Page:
Video

    Video Scientists in Poland Race to Save Honeybees

    Honeybees are in danger worldwide. Causes of what's known as colony collapse disorder range from pesticides and loss of habitat to infections. But scientists in Poland say they are on track to finding a cure for one of the diseases. VOA’s George Putic reports.
    Video

    Video Wall Already Runs Along Parts of US-Mexico Border

    The Republican Party’s presidential nominee, Donald Trump, gained the support of many voters by saying he would build a wall to keep undocumented immigrants and drugs from coming across the border from Mexico. Critics have called his idea impractical and offensive to Mexico, while supporters say such a bold approach is needed to control the border. VOA’s Greg Flakus has more from the border town of Nogales, Arizona.
    Video

    Video New HIV Tests Emphasize Rapid Results

    As the global fight against AIDS intensifies, activists have placed increasing importance on getting people to know their HIV status. Some companies are developing new HIV testing methods designed to be quick, easy and accurate. Thuso Khumalo looks at the latest methods, presented at the International AIDS conference in Durban, South Africa.
    Video

    Video African Youth with HIV Urge More Support

    HIV, the virus that causes AIDS, is the top killer of teens in sub-Saharan Africa. But many youths say their experience with the virus is unique and needs to be addressed differently than the adult epidemic. VOA South African Correspondent Anita Powell reports.
    Video

    Video Poor Residents in Cleveland Not Feeling High Hopes of Republican Convention

    With the Republican Party's National Convention underway in Cleveland, Ohio, delegates and visitors are gathered in the host city's downtown - waiting to hear from the party's presidential candidate, Donald Trump. But a few kilometers from the convention's venue, Cleveland's poorest residents are not convinced Trump or his policies will make a difference in their lives. VOA's Ramon Taylor spoke with some of these residents as well as some of the Republican delegates and filed this report.
    Video

    Video Pop-Up Art Comes to Your Living Room, Backyard and Elsewhere

    Around the world, independent artists and musicians wrestle with a common problem: where to exhibit or perform? Traditional spaces such as museums and galleries are reserved for bigger names, and renting a space is not feasible for many. Enter ArtsUp, which connects artists with venue owners. Whether it’s a living room, restaurant, office or even a boat, pop-up events are bringing music and art to unexpected places. Tina Trinh has more.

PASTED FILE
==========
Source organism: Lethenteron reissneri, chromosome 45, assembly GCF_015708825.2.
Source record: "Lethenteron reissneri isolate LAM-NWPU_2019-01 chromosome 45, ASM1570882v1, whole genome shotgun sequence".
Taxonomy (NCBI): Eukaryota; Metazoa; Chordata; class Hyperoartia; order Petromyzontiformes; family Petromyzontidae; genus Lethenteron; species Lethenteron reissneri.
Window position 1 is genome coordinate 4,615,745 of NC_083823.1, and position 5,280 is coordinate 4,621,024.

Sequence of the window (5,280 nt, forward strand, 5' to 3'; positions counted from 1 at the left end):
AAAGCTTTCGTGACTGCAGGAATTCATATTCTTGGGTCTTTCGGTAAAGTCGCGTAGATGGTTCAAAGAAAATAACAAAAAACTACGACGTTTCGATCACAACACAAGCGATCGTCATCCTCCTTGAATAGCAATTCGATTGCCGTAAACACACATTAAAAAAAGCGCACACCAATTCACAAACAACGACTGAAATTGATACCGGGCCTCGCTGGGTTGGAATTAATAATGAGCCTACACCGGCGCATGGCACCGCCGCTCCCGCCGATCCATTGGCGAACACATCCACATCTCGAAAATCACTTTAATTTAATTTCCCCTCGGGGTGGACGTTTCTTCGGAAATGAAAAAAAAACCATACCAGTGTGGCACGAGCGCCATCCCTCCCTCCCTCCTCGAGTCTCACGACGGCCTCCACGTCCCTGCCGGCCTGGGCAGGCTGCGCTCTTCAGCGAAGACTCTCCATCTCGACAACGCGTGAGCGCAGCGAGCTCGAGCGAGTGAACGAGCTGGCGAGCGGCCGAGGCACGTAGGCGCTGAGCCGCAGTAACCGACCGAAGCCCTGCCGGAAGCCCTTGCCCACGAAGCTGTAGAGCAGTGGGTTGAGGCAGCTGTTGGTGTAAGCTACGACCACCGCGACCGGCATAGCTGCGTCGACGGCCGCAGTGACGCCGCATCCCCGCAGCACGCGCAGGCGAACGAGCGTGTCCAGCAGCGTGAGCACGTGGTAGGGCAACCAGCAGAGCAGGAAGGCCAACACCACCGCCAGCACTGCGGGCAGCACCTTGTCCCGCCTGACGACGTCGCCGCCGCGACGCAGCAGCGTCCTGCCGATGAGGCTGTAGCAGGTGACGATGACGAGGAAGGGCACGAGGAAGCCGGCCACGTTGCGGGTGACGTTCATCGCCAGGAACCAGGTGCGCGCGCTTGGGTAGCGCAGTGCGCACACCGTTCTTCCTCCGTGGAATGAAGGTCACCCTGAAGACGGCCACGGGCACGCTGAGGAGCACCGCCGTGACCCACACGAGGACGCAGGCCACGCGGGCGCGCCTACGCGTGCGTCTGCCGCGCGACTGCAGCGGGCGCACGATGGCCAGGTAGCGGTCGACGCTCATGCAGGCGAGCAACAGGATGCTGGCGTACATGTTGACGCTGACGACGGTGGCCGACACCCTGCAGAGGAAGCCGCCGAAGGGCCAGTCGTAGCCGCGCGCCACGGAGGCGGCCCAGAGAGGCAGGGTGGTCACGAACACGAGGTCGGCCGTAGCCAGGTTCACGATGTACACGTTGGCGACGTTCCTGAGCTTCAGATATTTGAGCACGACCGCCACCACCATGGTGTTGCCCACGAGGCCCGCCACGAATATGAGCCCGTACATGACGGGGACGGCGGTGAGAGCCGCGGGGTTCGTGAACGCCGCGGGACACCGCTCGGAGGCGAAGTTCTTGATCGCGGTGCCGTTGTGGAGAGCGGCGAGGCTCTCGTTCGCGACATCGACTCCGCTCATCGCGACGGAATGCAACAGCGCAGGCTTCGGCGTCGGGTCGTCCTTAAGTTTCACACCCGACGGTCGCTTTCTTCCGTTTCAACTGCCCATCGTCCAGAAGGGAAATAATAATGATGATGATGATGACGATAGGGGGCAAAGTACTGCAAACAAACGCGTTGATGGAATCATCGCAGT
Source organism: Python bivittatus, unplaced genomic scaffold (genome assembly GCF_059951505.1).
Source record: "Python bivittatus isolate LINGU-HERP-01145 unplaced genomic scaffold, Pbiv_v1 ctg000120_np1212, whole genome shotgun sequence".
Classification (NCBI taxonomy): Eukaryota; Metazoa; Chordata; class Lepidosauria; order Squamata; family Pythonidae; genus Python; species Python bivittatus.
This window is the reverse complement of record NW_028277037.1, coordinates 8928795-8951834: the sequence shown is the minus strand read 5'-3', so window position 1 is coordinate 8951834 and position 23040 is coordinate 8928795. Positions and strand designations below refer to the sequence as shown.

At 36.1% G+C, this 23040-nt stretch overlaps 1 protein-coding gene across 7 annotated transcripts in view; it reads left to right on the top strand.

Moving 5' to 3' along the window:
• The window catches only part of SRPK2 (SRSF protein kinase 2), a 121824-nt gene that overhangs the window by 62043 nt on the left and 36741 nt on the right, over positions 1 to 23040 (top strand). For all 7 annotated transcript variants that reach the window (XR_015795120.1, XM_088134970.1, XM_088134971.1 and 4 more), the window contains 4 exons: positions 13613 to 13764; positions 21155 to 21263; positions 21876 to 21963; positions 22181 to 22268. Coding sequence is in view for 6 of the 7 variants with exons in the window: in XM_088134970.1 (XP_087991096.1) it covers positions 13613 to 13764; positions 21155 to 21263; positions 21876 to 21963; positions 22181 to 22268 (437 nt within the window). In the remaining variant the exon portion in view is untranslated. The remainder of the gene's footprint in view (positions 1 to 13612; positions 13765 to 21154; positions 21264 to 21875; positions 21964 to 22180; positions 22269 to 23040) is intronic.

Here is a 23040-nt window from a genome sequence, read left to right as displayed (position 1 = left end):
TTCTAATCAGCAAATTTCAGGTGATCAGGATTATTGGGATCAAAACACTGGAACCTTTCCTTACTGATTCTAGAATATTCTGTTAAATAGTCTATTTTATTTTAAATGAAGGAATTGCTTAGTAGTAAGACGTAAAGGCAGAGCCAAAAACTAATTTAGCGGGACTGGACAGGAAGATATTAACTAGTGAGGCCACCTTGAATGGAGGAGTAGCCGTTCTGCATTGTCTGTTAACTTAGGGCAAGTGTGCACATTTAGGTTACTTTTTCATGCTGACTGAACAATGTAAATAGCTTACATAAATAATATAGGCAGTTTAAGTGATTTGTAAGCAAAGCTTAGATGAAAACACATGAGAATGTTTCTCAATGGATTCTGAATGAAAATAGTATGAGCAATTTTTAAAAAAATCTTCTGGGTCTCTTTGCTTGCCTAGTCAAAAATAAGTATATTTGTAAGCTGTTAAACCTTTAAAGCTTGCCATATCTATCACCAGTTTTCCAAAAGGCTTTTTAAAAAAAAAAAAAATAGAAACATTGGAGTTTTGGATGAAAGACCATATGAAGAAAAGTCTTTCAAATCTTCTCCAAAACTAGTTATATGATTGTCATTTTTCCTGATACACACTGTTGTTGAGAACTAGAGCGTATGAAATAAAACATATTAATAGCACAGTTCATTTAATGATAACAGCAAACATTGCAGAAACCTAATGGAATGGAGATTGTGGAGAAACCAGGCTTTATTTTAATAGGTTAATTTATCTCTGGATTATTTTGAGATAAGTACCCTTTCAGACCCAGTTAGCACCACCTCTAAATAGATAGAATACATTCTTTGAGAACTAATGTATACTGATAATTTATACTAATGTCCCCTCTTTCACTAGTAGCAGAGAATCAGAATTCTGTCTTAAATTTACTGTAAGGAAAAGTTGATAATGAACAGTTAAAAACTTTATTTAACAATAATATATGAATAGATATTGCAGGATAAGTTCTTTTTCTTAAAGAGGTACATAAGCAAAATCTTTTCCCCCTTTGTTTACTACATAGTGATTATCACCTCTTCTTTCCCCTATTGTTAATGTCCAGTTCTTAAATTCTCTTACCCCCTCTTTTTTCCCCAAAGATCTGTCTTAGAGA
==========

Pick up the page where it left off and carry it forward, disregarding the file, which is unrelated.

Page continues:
Video

    Video With Yosemite as Backdrop, Obama Praises National Parks

    Last month, President Barack Obama and his family visited some of the most beautiful national parks in the U.S. Using the majestic backdrop of a towering waterfall in California's Yosemite National Park, Obama praised the national park system which celebrates its 100th anniversary this year. He talked about the importance of America’s “national treasures” and the need to protect them from climate change and other threats. VOA’s Julie Taboh reports.
    Video

    Video Counter-Islamic State Coalition Plots Next Steps

    As momentum shifts against Islamic State in Iraq, discussions are taking place about the next steps for driving the terrorist group from its final strongholds. Secretary of State John Kerry is hosting a counter-IS meeting at the State Department, a day after defense ministers from more than 30 countries reviewed and agreed upon a course of action. VOA Pentagon correspondent Carla Babb reports.
    Video

    Video Russia's Participation at Brazil Olympic Games Still In Question

    The International Olympic Committee has delayed a decision on whether to ban all Russian teams from competing in next month's Olympic Games in Brazil over allegations of an elaborate doping scheme. The World Anti-Doping Agency recently released an independent report alleging widespread doping by Russian athletes at the 2014 Winter Olympics in Sochi. So far, only Russian track and field athletes have been barred from the Summer Games in Brazil. VOA's Zlatica Hoke has more.
    Video

    Video Scotland’s Booming Whisky Industry Fears Brexit Hangover

    After Britain’s vote to leave the European Union, Scotland’s government wants to break away from the United Kingdom – fearing the nation’s exports are at risk. Among the biggest of these is whisky. Henry Ridgwell reports on a time of turmoil for those involved in the ancient art of distilling Scotland’s most famous product.
    Video

    Video Millennials Could Determine Who Wins Race to White House

    With only four months to go until Americans elect a new president, one group of voters is getting a lot more attention these days: those ages 18 to 35, a generation known as millennials. It’s a demographic that some analysts say could have the power to decide the 2016 election. But a lot depends on whether they actually turn out to vote. VOA’s Alexa Lamanna reports.

    Special Report

    Adrift The Invisible African Diaspora